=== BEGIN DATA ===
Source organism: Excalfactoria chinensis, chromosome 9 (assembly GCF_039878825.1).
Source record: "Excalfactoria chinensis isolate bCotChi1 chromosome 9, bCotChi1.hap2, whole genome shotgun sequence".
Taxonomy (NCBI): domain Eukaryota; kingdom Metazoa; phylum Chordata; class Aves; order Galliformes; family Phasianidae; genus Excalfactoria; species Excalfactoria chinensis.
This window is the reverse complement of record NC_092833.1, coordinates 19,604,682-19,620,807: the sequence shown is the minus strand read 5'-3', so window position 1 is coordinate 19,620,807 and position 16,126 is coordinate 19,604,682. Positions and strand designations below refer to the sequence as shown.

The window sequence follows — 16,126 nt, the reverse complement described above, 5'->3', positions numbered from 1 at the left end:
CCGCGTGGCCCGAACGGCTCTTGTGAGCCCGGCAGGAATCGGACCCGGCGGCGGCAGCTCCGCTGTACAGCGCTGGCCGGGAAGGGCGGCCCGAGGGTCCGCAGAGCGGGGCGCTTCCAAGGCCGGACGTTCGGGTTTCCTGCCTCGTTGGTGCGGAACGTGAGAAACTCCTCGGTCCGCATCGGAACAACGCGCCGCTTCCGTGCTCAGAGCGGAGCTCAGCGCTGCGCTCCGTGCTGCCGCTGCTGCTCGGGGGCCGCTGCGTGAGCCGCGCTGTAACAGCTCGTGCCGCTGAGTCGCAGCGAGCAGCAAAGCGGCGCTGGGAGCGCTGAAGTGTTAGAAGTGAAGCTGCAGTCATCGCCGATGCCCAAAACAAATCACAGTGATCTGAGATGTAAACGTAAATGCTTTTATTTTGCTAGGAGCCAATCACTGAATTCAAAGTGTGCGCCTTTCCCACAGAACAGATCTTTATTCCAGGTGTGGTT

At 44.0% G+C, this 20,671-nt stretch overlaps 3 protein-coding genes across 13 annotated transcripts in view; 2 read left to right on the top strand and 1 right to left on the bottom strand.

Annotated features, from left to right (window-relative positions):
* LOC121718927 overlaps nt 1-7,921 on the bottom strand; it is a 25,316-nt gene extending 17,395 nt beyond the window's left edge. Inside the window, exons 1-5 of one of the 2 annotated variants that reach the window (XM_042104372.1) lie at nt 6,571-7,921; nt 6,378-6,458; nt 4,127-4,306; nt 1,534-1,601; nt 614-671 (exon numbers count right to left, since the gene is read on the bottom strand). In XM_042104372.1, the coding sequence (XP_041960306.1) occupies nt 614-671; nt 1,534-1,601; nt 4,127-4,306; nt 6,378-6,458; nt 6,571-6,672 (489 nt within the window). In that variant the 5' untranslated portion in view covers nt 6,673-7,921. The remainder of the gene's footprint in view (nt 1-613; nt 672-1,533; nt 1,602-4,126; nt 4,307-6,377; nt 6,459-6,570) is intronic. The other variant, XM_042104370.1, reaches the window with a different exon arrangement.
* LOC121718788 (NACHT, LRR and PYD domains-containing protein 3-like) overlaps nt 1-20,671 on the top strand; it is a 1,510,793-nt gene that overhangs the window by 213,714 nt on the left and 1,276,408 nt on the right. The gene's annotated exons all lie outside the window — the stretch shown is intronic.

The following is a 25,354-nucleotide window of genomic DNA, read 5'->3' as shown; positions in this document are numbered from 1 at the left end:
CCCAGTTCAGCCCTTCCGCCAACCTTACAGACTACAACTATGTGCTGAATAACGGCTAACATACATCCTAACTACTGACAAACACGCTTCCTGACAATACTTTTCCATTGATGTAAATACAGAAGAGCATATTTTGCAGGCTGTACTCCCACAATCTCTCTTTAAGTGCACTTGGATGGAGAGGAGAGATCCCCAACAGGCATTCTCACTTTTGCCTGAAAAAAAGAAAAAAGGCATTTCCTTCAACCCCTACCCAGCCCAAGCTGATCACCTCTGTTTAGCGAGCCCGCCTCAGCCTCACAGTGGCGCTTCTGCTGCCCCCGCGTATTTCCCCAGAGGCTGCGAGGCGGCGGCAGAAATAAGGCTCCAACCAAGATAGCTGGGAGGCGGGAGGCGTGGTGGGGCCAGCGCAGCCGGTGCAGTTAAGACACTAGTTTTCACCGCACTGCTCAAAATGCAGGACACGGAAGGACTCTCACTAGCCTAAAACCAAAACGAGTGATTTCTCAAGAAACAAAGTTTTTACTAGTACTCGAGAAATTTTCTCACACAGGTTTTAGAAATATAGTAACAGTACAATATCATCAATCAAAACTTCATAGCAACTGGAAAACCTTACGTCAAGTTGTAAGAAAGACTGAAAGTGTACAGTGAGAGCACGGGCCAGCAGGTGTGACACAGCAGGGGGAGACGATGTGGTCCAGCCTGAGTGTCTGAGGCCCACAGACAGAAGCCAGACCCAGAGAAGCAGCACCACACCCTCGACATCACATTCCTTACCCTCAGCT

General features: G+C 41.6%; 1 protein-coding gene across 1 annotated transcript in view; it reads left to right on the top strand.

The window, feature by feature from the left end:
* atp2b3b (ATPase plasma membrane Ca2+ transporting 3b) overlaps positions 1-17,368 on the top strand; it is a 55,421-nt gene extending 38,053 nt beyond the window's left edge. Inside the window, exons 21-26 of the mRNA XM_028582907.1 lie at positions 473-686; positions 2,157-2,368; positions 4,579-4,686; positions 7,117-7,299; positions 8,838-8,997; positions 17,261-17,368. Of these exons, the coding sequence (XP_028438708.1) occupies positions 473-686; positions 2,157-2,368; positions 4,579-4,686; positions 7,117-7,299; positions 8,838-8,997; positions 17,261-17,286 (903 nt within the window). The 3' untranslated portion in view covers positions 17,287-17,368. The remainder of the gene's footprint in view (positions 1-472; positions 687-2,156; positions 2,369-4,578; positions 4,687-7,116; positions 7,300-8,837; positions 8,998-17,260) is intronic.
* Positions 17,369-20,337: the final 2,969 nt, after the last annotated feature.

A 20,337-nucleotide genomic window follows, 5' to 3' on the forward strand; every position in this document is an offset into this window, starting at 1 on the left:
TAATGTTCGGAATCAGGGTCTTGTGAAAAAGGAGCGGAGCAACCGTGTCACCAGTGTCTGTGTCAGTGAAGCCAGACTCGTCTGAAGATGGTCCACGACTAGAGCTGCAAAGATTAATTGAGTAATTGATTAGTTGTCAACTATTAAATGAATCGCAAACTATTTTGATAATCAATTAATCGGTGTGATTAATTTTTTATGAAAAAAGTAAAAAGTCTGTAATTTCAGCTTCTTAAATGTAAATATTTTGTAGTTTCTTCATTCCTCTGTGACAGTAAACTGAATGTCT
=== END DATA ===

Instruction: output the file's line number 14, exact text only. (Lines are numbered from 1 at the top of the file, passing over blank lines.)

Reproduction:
The window, feature by feature from the left end: